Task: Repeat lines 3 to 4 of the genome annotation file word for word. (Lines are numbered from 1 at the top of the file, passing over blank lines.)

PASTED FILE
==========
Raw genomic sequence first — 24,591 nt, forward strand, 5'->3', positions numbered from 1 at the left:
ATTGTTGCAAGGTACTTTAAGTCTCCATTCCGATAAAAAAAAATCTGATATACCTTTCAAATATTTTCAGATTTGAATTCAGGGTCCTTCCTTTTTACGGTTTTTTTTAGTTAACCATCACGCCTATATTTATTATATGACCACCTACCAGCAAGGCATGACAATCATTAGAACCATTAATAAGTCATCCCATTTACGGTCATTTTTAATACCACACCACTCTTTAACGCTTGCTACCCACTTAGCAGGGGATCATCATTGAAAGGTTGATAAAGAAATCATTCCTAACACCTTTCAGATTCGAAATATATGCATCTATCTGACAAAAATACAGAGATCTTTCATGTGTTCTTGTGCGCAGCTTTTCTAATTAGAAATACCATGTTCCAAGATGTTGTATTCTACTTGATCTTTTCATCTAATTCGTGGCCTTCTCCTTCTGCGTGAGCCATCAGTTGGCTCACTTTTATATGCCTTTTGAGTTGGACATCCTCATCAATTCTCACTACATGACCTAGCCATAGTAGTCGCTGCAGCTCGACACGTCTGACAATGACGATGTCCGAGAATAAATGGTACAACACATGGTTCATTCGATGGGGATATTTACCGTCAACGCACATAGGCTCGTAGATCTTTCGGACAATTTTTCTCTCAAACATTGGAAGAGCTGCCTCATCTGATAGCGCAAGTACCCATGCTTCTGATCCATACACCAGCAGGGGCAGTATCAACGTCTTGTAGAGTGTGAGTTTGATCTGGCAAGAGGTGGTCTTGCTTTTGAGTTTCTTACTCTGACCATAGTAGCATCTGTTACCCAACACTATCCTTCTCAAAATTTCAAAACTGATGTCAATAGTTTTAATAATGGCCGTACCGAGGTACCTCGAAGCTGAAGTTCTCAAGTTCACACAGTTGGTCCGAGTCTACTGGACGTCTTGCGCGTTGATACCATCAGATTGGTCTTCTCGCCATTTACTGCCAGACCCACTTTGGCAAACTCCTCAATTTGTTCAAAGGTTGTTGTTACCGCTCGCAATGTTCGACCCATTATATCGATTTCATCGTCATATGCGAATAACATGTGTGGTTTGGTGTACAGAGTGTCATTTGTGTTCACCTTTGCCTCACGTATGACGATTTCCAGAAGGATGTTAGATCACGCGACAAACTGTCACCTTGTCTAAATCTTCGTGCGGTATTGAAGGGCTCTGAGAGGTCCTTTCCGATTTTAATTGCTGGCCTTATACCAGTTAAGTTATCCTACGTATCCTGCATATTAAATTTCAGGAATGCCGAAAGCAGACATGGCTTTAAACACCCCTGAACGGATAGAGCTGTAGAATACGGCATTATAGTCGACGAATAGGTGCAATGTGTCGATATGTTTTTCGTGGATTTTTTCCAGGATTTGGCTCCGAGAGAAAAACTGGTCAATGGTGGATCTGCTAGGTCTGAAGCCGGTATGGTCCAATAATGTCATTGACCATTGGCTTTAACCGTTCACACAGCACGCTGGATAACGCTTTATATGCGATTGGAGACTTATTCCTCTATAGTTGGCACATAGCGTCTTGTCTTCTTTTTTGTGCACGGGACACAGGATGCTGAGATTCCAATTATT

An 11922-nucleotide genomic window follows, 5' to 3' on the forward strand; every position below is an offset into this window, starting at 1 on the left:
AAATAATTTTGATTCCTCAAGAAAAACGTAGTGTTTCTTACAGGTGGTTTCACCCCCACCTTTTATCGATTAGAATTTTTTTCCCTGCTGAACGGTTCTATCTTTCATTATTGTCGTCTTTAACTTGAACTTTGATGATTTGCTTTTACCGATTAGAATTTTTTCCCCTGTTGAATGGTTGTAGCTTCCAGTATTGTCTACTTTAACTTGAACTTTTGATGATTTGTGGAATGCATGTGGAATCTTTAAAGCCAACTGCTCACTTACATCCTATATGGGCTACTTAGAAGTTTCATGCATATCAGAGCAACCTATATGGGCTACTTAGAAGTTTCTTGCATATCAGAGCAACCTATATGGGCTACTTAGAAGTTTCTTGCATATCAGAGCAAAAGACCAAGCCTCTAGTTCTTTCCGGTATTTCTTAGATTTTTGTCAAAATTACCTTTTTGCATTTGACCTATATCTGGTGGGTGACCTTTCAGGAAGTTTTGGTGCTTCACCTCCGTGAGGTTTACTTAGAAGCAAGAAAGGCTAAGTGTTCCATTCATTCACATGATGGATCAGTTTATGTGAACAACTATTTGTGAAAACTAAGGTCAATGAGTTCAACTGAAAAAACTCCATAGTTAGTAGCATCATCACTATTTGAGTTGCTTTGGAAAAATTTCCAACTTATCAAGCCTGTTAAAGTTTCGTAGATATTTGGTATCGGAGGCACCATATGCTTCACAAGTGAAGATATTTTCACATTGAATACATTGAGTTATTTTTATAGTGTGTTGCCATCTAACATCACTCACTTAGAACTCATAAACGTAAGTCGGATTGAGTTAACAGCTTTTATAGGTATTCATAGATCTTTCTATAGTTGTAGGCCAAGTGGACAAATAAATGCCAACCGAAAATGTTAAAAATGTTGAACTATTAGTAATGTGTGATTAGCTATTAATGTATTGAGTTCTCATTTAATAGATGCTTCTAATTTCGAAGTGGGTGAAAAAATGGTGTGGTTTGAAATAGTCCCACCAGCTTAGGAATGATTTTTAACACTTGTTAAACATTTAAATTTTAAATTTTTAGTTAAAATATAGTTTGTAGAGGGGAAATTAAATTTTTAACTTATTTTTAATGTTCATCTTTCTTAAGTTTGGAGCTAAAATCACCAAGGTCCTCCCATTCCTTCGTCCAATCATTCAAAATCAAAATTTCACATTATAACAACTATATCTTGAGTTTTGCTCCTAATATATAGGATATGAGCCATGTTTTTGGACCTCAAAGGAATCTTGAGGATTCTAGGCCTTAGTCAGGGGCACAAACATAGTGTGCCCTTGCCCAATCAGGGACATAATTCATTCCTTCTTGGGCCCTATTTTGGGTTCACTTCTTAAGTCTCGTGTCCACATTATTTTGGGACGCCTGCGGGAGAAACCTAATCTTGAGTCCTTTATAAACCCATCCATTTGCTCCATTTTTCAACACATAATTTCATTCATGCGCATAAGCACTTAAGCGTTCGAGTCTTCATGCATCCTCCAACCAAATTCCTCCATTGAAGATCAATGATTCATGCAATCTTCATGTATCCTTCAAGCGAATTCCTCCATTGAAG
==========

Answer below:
An 11922-nucleotide genomic window follows, 5' to 3' on the forward strand; every position below is an offset into this window, starting at 1 on the left:
AAATAATTTTGATTCCTCAAGAAAAACGTAGTGTTTCTTACAGGTGGTTTCACCCCCACCTTTTATCGATTAGAATTTTTTTCCCTGCTGAACGGTTCTATCTTTCATTATTGTCGTCTTTAACTTGAACTTTGATGATTTGCTTTTACCGATTAGAATTTTTTCCCCTGTTGAATGGTTGTAGCTTCCAGTATTGTCTACTTTAACTTGAACTTTTGATGATTTGTGGAATGCATGTGGAATCTTTAAAGCCAACTGCTCACTTACATCCTATATGGGCTACTTAGAAGTTTCATGCATATCAGAGCAACCTATATGGGCTACTTAGAAGTTTCTTGCATATCAGAGCAACCTATATGGGCTACTTAGAAGTTTCTTGCATATCAGAGCAAAAGACCAAGCCTCTAGTTCTTTCCGGTATTTCTTAGATTTTTGTCAAAATTACCTTTTTGCATTTGACCTATATCTGGTGGGTGACCTTTCAGGAAGTTTTGGTGCTTCACCTCCGTGAGGTTTACTTAGAAGCAAGAAAGGCTAAGTGTTCCATTCATTCACATGATGGATCAGTTTATGTGAACAACTATTTGTGAAAACTAAGGTCAATGAGTTCAACTGAAAAAACTCCATAGTTAGTAGCATCATCACTATTTGAGTTGCTTTGGAAAAATTTCCAACTTATCAAGCCTGTTAAAGTTTCGTAGATATTTGGTATCGGAGGCACCATATGCTTCACAAGTGAAGATATTTTCACATTGAATACATTGAGTTATTTTTATAGTGTGTTGCCATCTAACATCACTCACTTAGAACTCATAAACGTAAGTCGGATTGAGTTAACAGCTTTTATAGGTATTCATAGATCTTTCTATAGTTGTAGGCCAAGTGGACAAATAAATGCCAACCGAAAATGTTAAAAATGTTGAACTATTAGTAATGTGTGATTAGCTATTAATGTATTGAGTTCTCATTTAATAGATGCTTCTAATTTCGAAGTGGGTGAAAAAATGGTGTGGTTTGAAATAGTCCCACCAGCTTAGGAATGATTTTTAACACTTGTTAAACATTTAAATTTTAAATTTTTAGTTAAAATATAGTTTGTAGAGGGGAAATTAAATTTTTAACTTATTTTTAATGTTCATCTTTCTTAAGTTTGGAGCTAAAATCACCAAGGTCCTCCCATTCCTTCGTCCAATCATTCAAAATCAAAATTTCACATTATAACAACTATATCTTGAGTTTTGCTCCTAATATATAGGATATGAGCCATGTTTTTGGACCTCAAAGGAATCTTGAGGATTCTAGGCCTTAGTCAGGGGCACAAACATAGTGTGCCCTTGCCCAATCAGGGACATAATTCATTCCTTCTTGGGCCCTATTTTGGGTTCACTTCTTAAGTCTCGTGTCCACATTATTTTGGGACGCCTGCGGGAGAAACCTAATCTTGAGTCCTTTATAAACCCATCCATTTGCTCCATTTTTCAACACATAATTTCATTCATGCGCATAAGCACTTAAGCGTTCGAGTCTTCATGCATCCTCCAACCAAATTCCTCCATTGAAGATCAATGATTCATGCAATCTTCATGTATCCTTCAAGCGAATTCCTCCATTGAAG